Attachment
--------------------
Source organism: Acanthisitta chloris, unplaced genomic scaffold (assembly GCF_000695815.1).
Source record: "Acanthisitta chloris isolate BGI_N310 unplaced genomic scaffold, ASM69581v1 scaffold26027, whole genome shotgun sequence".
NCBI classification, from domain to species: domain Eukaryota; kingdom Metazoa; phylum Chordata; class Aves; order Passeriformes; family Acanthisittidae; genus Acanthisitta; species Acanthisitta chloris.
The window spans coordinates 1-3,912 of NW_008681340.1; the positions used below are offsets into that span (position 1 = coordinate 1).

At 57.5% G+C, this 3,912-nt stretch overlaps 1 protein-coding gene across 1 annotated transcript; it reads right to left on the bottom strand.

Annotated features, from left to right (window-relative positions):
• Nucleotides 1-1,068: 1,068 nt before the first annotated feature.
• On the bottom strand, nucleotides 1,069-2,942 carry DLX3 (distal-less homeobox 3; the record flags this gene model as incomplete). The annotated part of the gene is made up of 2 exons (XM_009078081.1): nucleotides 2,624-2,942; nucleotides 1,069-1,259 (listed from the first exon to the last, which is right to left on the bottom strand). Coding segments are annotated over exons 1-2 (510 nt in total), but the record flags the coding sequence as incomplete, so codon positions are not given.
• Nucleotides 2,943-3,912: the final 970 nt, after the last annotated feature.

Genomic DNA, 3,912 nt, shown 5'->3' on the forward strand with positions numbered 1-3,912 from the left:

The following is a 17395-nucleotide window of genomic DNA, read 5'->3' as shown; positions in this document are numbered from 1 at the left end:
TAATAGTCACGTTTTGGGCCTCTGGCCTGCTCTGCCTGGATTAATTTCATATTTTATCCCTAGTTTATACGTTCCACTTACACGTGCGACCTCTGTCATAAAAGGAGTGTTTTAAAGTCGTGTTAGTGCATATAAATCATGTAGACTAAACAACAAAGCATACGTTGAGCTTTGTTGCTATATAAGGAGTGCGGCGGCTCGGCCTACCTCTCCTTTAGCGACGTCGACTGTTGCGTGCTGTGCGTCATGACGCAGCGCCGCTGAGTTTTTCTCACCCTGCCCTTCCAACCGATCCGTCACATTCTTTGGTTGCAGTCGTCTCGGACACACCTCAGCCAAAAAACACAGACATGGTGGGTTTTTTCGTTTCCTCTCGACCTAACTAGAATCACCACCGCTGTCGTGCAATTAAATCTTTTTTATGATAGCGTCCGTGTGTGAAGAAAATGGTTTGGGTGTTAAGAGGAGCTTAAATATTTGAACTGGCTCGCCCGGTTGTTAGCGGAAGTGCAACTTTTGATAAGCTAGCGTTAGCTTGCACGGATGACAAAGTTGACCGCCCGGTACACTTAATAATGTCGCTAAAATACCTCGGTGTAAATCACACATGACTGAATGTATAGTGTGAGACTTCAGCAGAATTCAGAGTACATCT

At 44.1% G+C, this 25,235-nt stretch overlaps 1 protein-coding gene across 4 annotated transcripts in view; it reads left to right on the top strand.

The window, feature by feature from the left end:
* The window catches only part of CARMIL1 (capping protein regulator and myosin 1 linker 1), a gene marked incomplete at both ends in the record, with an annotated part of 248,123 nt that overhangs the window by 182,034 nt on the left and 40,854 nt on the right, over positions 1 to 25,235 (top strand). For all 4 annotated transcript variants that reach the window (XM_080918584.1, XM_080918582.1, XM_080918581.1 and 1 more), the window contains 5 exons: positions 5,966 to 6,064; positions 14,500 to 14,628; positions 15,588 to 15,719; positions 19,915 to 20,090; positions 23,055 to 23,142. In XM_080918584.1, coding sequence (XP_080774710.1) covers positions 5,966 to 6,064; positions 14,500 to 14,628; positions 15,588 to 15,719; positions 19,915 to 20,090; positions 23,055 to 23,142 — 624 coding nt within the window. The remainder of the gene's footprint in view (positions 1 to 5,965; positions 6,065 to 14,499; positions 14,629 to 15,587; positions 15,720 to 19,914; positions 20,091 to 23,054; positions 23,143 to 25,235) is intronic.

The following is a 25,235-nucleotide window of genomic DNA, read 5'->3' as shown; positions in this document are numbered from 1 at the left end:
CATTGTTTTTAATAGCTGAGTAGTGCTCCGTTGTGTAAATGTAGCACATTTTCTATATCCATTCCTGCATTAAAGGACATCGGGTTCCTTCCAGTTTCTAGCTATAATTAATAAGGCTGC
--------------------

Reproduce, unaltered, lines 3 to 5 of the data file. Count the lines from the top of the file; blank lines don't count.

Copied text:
NCBI classification, from domain to species: domain Eukaryota; kingdom Metazoa; phylum Chordata; class Aves; order Passeriformes; family Acanthisittidae; genus Acanthisitta; species Acanthisitta chloris.
The window spans coordinates 1-3,912 of NW_008681340.1; the positions used below are offsets into that span (position 1 = coordinate 1).

At 57.5% G+C, this 3,912-nt stretch overlaps 1 protein-coding gene across 1 annotated transcript; it reads right to left on the bottom strand.